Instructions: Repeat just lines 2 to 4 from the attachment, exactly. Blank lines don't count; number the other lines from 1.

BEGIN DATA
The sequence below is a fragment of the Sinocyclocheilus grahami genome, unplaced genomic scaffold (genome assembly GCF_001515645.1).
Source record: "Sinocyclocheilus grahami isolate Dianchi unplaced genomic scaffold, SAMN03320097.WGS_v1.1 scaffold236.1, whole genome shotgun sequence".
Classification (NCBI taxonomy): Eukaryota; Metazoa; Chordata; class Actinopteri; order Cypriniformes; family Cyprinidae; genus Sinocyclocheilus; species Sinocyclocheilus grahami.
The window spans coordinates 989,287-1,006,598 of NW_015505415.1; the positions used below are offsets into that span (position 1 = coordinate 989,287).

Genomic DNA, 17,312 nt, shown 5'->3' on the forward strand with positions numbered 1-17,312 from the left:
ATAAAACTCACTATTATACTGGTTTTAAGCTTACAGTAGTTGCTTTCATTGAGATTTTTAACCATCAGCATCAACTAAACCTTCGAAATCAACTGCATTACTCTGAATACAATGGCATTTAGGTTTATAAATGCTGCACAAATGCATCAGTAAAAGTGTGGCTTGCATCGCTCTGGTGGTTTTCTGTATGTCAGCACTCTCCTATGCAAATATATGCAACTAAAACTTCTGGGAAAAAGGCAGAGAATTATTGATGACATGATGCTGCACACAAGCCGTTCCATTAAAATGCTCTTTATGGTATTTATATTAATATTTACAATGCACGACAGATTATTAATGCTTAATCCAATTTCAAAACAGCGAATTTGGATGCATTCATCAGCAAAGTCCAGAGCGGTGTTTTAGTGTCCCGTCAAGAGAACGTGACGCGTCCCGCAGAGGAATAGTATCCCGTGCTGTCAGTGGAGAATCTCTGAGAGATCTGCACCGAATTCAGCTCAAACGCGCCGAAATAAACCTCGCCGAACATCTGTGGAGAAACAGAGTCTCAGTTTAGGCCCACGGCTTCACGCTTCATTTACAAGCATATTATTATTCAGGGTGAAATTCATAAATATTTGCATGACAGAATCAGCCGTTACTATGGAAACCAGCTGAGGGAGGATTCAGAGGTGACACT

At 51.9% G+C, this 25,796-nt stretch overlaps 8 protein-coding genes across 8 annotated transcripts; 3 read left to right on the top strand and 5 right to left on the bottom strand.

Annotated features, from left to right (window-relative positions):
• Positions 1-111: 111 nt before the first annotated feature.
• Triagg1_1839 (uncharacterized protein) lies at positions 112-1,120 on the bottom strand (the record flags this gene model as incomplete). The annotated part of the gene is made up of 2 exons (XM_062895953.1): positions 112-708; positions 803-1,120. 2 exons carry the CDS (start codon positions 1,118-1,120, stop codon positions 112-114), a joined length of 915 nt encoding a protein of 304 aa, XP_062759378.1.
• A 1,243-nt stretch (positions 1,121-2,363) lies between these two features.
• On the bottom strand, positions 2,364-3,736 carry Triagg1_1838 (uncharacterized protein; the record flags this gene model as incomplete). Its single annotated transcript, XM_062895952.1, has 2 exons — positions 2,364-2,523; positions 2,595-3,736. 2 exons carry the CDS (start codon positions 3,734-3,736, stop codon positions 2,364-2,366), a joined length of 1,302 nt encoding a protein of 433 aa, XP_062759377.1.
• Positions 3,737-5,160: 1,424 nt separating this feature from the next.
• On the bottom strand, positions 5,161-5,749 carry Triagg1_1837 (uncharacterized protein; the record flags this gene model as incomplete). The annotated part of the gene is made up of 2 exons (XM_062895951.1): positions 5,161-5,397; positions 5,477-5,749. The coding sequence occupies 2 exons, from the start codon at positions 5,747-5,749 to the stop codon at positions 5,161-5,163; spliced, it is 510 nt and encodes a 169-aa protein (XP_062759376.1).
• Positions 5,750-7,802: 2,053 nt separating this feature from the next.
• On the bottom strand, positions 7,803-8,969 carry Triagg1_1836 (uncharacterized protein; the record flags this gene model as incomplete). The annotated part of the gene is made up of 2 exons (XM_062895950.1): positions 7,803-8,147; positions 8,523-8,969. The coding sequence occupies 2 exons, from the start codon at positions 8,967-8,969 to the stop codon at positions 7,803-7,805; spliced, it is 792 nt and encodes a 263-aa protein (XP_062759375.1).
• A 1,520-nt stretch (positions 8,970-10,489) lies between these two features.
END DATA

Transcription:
Source record: "Sinocyclocheilus grahami isolate Dianchi unplaced genomic scaffold, SAMN03320097.WGS_v1.1 scaffold236.1, whole genome shotgun sequence".
Classification (NCBI taxonomy): Eukaryota; Metazoa; Chordata; class Actinopteri; order Cypriniformes; family Cyprinidae; genus Sinocyclocheilus; species Sinocyclocheilus grahami.
The window spans coordinates 989,287-1,006,598 of NW_015505415.1; the positions used below are offsets into that span (position 1 = coordinate 989,287).